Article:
King Krugs' Court

Ok ok, I wrote a Krugman reaction piece. I hate writing Krugman reaction pieces, although I've done it once or twice before, because it's just so… cliche.  You see, Paul Krugman is the (disputed but) undeniable King of the Econ Blogosphere, aka the Econosphere. For starters, he's the only nobel prize winner who gives a shit about the internet.  He also writes for the New York Times, and has an aptitude for headline writing that's almost uncanny for a professional economist.  Most importantly, he's opinionated and… searching for the right word… let's go with "pugnacious." His pieces either evoke hurrahs from supporters, or anger from critics. The former doesn't generate much interesting content (you can state agreement in under 140 characters, including a link) but the latter is responsible for an embarrassingly large percentage of all posts published to the amorphous mass that is the Econosphere.

Your rank in the Econosphere is roughly approximated by your degrees of separation from Paul Krugman. If he links to you frequently, you're in tier one and probably a professional economist. If he links to you sometimes, then you're in tier two, and you may be a professional economist at a backwater school, an articulate graduate student, or a particularly with it mainstream media journalist. If he links to someone who links to you, you're in tier 3. And then there are people like me, who are neither professors nor students nor paid to write about economics, and who no one links to. (But hey bubs, I'm blogging to learn).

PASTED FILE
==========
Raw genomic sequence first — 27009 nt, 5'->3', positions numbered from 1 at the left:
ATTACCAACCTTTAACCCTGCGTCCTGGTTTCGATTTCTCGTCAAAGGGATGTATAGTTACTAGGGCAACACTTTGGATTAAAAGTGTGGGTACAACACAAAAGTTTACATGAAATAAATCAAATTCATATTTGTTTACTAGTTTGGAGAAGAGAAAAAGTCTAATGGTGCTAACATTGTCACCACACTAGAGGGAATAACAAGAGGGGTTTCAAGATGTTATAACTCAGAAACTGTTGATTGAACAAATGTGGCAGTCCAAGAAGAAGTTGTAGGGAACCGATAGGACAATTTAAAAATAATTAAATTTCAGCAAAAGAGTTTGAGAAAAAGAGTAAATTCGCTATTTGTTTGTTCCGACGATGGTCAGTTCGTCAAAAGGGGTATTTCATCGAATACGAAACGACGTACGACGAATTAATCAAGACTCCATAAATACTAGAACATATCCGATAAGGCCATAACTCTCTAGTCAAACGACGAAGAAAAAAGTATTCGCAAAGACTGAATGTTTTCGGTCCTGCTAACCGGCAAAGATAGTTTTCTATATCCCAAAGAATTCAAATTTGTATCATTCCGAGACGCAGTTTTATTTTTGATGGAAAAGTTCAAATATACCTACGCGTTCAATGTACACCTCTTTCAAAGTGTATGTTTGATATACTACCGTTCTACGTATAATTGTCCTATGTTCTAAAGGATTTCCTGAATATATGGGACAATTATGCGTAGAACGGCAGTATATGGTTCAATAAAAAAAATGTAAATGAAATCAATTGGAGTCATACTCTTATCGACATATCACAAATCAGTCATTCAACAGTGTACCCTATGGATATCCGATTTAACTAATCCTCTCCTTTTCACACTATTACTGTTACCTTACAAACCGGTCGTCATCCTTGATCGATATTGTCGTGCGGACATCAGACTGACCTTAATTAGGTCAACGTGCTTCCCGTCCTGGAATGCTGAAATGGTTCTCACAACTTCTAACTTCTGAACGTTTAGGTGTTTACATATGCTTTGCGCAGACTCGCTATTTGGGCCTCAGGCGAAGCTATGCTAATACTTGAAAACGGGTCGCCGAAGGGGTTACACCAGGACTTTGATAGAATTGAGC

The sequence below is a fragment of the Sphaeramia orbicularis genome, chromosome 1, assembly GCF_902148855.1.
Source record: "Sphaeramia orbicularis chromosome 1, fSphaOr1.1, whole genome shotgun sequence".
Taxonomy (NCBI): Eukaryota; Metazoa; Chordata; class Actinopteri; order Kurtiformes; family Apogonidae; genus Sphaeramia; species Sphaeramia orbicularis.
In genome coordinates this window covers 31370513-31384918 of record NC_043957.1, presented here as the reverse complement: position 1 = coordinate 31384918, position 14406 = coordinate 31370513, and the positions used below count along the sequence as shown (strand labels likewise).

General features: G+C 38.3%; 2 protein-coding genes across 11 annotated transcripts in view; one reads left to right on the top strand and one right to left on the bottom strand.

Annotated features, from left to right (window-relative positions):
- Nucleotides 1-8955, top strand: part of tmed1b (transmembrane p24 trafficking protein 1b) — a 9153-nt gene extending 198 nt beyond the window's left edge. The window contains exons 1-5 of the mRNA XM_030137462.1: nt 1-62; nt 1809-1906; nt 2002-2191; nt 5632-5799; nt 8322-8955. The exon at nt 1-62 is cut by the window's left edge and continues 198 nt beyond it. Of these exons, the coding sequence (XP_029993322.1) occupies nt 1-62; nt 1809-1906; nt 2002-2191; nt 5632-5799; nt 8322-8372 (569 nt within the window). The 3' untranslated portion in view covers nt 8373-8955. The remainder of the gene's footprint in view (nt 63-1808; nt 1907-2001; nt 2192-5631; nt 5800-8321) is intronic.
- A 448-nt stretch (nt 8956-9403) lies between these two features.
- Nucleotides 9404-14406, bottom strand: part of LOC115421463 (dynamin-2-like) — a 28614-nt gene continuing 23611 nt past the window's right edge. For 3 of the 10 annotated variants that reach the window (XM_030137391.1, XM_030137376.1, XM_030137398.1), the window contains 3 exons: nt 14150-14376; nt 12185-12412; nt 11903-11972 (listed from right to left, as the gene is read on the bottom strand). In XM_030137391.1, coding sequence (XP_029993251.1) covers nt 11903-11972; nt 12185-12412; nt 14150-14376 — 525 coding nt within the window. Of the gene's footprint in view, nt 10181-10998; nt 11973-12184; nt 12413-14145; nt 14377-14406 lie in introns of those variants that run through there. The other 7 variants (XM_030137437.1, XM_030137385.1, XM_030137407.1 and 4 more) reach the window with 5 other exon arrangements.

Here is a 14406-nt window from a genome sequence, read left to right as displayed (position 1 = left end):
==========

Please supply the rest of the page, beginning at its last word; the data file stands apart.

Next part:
I thought it would be fun to plot King Krugs' Court, so I've done so below. As a bottom feeder and part timer, my perspective is skewed, and I've probably left out important subjects. 

When I finished making this, the feminist in me realized that their was only one woman in King Krug's Court, and that she writes with a male pen name. The feminist in me wanted to go out of my way to find more female courtiers, but then the rest of me decided against it. The feminist in me wondered if the rest of me is unconsciously sexist. The feminist in me wanted to curl up in a ball and cry. 

ANYWAY, on to the Krugman reaction piece.  

Last week Krugman wrote a cursory piece called "Generation B (For Bubble)" which argued that low interest rates or "easy money" have not been historically correlated bubbles, and that the true culprit and root cause of the financial crisis was actually financial deregulation. I buy the bit about the rates not really mattering.  What I don't like is the bit about financial deregulation. He may actually be right, but I find his lack of elaboration extremely frustrating. 

There certainly was a lot of financial deregulation that occurred in the 1990s. The Riegle-Neal Interstate Banking and Branching Efficiency Act of 1994 allowed financial institutions to open branches in other states, following up on deregulation that had had been occurring at the state level since the 1970s, and the FSA negotiations in 1995 made it easier for foreign banks to operate in the US. Both of these deregulations coupled with the advent of the internet increased competition in the banking sector; the community bank that once has a more or less monopoly control over its locality suddenly had to compete with regional and national banks opening branches on the next block.  Increased competition may have encouraged banks to make riskier loans, but it also increased efficiency and made financial services more accessible to the poor.